Go to Cliqset and (for free) set yourself up with all of the myriad social network services that you can.  You can see from my profile, that I have Google Reader, Picasa, WordPress, Twitter, Delicious etc. set up so that every time I am active on those accounts, it turns it into a single RSS feed – which I can put into Feed My Inbox, which automatically archives all my activity online.

What does this look like in Evernote?

Evernote will save all the feeds by date – so you will get everything by the day that it was sent in, but it will separate out each type of feed that you send through, so I can have all of the Tweets in one file, whilst the blog posts that I have favourited in Google Reader appear in a different note.

The good thing about using Evernote as the archive, is that it is all saved on your machine, rather than using the Twitter archive, which at the moment is pretty flaky!

Grrr… Emailing receipts into Evernote

As many of you will know, I am in the process of moving house, so am getting lots and lots (and lots) of receipts every day for different things. Rather than keeping everything on email, I needed to keep a track on what we’re spending, so decided to use Evernote to gather those receipts. But how do you get them into Evernote?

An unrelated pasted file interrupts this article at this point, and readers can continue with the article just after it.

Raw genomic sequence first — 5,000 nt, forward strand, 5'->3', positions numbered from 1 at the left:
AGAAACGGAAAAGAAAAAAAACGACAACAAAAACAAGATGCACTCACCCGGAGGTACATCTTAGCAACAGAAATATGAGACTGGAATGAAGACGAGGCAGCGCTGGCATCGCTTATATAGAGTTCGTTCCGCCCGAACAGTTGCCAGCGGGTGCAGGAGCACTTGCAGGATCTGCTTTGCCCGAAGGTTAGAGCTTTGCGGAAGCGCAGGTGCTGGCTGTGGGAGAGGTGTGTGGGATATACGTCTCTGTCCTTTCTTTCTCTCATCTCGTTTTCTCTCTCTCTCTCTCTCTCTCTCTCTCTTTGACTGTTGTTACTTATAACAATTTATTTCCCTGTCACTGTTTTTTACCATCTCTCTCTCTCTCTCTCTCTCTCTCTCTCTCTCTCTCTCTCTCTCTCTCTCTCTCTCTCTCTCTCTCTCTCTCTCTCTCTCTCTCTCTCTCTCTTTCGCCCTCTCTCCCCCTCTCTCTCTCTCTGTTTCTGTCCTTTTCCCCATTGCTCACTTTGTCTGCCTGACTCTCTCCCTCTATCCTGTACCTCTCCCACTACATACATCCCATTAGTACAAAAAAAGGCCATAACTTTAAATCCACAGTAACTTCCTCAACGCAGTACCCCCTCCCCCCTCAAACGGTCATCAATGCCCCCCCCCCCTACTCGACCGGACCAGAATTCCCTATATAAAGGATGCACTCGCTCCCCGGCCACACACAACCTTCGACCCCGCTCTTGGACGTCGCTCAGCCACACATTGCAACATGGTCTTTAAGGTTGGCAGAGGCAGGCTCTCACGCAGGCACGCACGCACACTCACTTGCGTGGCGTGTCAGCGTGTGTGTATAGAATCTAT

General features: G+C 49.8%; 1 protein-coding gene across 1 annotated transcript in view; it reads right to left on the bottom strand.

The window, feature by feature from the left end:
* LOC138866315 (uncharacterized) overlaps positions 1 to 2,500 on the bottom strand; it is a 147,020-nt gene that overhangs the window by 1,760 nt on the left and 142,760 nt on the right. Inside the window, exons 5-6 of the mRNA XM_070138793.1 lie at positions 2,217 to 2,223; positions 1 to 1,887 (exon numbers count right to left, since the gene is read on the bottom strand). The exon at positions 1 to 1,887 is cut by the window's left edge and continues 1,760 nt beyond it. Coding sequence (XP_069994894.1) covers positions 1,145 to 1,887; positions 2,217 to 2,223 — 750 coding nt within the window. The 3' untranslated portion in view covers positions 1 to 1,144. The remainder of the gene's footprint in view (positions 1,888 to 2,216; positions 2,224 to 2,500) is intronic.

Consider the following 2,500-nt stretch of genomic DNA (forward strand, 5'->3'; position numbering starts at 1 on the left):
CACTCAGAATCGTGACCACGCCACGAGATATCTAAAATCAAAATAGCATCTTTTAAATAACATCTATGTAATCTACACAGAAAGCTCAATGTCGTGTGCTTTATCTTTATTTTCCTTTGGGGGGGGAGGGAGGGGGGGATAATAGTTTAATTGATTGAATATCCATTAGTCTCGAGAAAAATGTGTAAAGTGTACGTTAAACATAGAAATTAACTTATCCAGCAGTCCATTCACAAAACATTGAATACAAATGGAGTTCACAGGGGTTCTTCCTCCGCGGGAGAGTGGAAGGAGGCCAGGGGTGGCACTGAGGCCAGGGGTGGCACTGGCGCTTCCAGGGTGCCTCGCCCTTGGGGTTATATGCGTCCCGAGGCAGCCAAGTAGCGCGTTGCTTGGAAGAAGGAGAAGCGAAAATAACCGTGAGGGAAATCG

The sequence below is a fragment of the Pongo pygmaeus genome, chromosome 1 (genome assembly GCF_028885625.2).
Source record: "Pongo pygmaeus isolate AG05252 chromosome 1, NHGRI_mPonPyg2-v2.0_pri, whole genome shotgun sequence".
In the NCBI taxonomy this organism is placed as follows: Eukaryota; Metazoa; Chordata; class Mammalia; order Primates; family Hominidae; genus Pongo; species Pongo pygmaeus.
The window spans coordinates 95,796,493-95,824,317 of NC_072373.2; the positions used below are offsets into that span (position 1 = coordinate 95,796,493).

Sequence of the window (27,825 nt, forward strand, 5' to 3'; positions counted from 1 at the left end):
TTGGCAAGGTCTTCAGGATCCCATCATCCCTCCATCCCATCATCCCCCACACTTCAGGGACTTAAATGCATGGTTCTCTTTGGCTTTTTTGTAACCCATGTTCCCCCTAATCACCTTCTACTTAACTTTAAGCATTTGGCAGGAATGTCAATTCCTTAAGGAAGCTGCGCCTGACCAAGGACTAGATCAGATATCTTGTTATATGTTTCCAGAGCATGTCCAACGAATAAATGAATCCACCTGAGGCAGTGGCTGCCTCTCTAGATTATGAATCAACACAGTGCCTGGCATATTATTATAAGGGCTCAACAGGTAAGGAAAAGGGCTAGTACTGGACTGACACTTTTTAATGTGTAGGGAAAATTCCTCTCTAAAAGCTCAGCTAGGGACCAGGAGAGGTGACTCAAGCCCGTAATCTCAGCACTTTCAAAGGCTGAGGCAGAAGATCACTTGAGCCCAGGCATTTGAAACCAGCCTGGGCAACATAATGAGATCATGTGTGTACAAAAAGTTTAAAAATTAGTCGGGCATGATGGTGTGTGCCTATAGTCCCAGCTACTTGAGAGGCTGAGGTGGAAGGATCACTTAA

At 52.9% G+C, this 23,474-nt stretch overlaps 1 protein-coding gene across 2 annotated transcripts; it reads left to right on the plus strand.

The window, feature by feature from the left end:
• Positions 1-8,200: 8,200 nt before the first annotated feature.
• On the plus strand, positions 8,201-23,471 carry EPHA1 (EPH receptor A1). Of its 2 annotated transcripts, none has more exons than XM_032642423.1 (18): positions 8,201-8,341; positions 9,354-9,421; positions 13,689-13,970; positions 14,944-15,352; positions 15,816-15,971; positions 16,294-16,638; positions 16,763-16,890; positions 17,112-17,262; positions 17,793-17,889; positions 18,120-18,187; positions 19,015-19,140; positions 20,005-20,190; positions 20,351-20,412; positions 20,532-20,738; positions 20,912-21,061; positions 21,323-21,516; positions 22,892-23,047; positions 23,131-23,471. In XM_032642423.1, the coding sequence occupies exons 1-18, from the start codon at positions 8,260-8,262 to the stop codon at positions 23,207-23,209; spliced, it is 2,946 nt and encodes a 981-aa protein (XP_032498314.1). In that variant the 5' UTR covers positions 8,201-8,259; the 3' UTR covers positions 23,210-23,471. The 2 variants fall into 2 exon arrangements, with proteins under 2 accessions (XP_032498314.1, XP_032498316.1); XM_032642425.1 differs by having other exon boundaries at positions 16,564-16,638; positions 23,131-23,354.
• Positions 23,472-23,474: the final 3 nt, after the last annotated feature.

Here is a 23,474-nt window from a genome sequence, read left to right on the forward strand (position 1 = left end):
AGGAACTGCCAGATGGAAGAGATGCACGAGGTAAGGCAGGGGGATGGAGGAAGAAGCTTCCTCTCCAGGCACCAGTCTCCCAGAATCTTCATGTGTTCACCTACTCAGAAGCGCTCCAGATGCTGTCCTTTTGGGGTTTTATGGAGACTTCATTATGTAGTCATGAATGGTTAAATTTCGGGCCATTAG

The first step is really easy

Right at the top of the web-version of Evernote, click on Settings.

When you are in Settings – on the left-hand-side at the bottom you will see your own person email address for Evernote. It’ll look something like this:

Step 3 – I have saved that email address in my contacts as Evernote, and anything that comes in that you need to save, just forward it on.

Moving on a bit, you can be slightly more advanced in your emailing.  In the example we are talking about here, I was keeping all the receipts for the house-move in Evernote, and if you look back at Step 1, you will see that I have a folder set up for just that.  To make sure that the note that you send, ends up in that folder you need to add a couple of things to your subject line.

If you add an ‘@’ then the folder name you want it to be in, so in my example ‘@housemove’ it will go straight into that folder.  Then, if you add a hashtag, it will act as a searchable tag.

Grrr… How to store your iTunes library on DropBox